Bad Boy From RosebudUNT Press


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About Gary Lavergne








Texas still feels the pain inflicted by Kenneth Allen McDuff, despite the relentless efforts of law enforcement officials to solve his crimes and bind up our wounds. The BAD BOY FROM ROSEBUD is an impeccably researched, compellingly detailed account of the crimes and the long search for justice. Gary Lavergne takes us directly to the scenes of the crimes, deep inside the mind of a killer, and in the process learns not only whom McDuff killed and how -- but why. This is classic crime reporting.

    Dan Rather, Anchor, The CBS Evening News

This exhaustively researched tale of one of Texas' most notorious murderers, Kenneth McDuff, makes for gripping reading. More significantly, however, Gary Lavergne's portrait of unalloyed evil -- and of the criminal justice system's failure to protect us from it -- is a sobering reminder of any free society's vulnerability to the bad seeds scattered amongst the good. A fine, dismaying work.

    Robert Draper, Writer at large, New York Times Magazine

Despite the gruesome subject matter, Bad Boy From Rosebud is an excellent study of the motivations behind the transformation of the Texas criminal justice system. For those who consider Texas too harsh, the story of Kenneth McDuff goes far in explaining the thinking of Texas politicians and law enforcement.

    Richard Hall, Texas A and M International University, for the Southwestern Historical Quarterly.

Gary Lavergne's careful work makes Bad Boy From Rosebud stand out... In writing of McDuff's life and crimes, Lavergne handles an ugly story with taste. This book could have been handled sensationally, but Lavergne chose the high road... While obviously disdainful of McDuff (don't look for any argument that McDuff was bad because no one hugged him as a child), Lavergne does what has to be doneto tell the story with a clear sense of respect for the families and friends of McDuff's victims.

    Mike Cox, for the Austin American-Statesman. Mike is also a free-lance writer, a winner of the Violet Crown Award, and the author of seven Texas-related books.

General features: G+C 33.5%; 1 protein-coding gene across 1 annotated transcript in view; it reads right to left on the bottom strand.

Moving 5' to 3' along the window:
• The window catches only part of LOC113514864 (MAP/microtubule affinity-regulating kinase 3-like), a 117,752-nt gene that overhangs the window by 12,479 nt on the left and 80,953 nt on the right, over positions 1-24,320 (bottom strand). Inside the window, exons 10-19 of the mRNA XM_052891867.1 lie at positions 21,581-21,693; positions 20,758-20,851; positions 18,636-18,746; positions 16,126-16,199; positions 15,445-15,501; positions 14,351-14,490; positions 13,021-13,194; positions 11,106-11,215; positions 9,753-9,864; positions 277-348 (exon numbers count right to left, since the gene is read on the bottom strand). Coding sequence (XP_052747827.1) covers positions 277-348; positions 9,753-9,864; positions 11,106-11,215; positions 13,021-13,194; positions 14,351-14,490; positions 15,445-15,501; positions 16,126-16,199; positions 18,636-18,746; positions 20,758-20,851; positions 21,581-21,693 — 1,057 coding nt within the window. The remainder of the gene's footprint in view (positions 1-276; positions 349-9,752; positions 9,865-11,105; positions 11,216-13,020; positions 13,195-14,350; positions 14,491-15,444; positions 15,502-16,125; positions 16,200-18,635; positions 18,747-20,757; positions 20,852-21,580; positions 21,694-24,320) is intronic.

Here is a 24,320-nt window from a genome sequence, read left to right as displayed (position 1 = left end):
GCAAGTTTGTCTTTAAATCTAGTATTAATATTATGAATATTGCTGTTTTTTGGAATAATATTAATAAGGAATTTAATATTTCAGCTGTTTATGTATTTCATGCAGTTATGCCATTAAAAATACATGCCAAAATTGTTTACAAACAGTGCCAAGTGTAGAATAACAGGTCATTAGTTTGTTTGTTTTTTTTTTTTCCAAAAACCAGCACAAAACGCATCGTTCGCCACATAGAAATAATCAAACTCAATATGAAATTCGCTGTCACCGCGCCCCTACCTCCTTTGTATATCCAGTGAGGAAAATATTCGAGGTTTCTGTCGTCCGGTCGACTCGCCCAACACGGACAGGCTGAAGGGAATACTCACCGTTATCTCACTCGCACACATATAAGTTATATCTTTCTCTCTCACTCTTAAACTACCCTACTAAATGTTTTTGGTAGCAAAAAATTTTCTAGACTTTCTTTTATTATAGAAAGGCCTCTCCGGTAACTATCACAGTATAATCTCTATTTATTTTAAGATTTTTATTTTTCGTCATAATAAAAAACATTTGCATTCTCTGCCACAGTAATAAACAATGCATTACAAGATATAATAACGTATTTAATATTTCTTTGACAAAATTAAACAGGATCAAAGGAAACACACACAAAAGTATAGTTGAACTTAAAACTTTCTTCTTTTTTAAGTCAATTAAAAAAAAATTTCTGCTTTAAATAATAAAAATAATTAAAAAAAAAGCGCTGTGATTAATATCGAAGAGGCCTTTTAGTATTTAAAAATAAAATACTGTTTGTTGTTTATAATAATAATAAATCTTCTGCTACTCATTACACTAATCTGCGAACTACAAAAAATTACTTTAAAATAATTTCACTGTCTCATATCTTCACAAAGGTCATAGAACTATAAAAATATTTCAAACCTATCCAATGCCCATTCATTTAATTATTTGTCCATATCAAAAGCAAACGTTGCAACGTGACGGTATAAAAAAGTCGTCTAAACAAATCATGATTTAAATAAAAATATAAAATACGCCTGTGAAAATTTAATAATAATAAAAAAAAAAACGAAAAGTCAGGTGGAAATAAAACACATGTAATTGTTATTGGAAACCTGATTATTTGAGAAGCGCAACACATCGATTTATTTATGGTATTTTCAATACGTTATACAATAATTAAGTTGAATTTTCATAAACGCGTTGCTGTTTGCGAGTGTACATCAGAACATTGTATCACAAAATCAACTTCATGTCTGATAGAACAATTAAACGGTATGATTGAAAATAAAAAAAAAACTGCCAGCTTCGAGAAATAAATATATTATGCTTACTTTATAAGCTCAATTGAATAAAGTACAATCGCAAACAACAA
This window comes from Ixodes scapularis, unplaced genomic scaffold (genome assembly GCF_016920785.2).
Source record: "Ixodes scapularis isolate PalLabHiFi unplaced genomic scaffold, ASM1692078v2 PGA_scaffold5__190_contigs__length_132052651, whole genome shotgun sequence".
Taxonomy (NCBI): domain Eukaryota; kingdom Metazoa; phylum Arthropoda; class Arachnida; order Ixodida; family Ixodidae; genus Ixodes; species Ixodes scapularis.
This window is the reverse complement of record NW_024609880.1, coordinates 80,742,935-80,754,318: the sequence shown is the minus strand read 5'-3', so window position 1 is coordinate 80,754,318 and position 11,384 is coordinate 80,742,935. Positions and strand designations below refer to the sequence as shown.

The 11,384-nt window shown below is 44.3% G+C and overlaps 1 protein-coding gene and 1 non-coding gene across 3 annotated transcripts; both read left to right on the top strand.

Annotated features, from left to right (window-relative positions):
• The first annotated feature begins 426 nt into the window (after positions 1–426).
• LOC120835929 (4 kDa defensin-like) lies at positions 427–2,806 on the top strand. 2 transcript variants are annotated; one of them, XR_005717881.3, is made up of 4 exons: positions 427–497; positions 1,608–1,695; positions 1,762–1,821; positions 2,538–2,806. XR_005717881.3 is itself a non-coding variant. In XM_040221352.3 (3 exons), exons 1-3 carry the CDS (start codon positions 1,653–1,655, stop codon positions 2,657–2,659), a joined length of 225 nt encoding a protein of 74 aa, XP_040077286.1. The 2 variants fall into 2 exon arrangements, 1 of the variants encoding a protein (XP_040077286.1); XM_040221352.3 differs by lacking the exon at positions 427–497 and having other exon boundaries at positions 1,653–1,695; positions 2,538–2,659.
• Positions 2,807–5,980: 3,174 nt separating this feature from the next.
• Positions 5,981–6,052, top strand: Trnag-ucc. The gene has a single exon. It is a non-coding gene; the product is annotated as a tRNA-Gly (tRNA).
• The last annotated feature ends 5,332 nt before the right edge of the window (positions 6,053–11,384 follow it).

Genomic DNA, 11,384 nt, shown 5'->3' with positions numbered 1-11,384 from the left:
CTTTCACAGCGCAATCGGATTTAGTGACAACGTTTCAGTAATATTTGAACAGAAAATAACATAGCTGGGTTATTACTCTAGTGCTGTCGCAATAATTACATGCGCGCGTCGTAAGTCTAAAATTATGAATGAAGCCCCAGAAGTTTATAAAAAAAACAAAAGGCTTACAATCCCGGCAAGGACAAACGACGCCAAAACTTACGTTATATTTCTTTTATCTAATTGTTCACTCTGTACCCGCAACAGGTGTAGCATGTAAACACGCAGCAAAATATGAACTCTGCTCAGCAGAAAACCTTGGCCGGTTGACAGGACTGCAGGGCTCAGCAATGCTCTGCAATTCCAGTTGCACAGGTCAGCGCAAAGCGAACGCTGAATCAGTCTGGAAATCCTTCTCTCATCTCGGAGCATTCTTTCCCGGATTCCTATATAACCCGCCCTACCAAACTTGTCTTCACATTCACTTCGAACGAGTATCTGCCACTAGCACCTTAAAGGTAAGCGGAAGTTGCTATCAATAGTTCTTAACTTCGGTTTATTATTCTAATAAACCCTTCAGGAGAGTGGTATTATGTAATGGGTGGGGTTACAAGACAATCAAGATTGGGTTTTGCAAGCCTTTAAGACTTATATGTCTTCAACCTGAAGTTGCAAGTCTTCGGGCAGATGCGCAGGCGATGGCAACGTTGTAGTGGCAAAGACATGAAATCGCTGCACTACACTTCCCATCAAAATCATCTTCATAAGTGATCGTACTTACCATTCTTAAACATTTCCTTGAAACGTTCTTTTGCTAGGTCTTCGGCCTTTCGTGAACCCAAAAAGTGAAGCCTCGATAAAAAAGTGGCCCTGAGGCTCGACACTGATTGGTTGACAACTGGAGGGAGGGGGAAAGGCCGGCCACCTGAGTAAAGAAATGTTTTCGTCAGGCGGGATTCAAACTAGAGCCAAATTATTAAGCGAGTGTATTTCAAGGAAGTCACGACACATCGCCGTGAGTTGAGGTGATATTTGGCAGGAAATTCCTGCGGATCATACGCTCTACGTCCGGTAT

Gary Lavergne provides a fascinating account of McDuff's killing sprees and how a dysfunctional criminal justice system released him to kill again. Anyone who questions the wisdom of the death penalty or why we need tough criminal laws, needs only to read this book.

    Ken Anderson, Author, Crime in Texas: Your Guide to the Criminal Justice System, and District Attorney of Williamson County, Texas

Gary Lavergne of Cedar Park follows up A SNIPER IN THE TOWER, his impressive recounting of Charles Whitman's murder spree, with this exhaustive and emotionally exhausting examination of a bestial serial killer. The details make for grim reading, but ultimately Lavergne shows how the ill-conceived paroling of McDuff led Texas to overhaul its criminal justice system. Readers, prepare to shudder.

    Anne Dingus, in a review for Texas Monthly

Gary Lavergne tells McDuff's story in rich detail, putting it into the historical context of the upheavals in Texas' criminal justice system during the seventies and eighties... Despite its flaws, Bad Boy From Rosebud, is the best kind of true crime writing. It tells a ripping good story and also addresses larger issues.

    Mary Willis Walker, author of several novels, for The Texas Observer

This book delivers three nightmares. First, there is Kenneth McDuff, serial killer. Then there is the State of Texas institutional carelessness that let him out of prison to run amok and slaughter some more women. And finally, there is the State of Texas solution that is worse than the original problem. Read Gary Lavergne's textbook about how one monster convinced a state to create its own monster.

    Charles Bowden, Contributing Editor, Esquire, and author, Juarez: Labratory of Our Future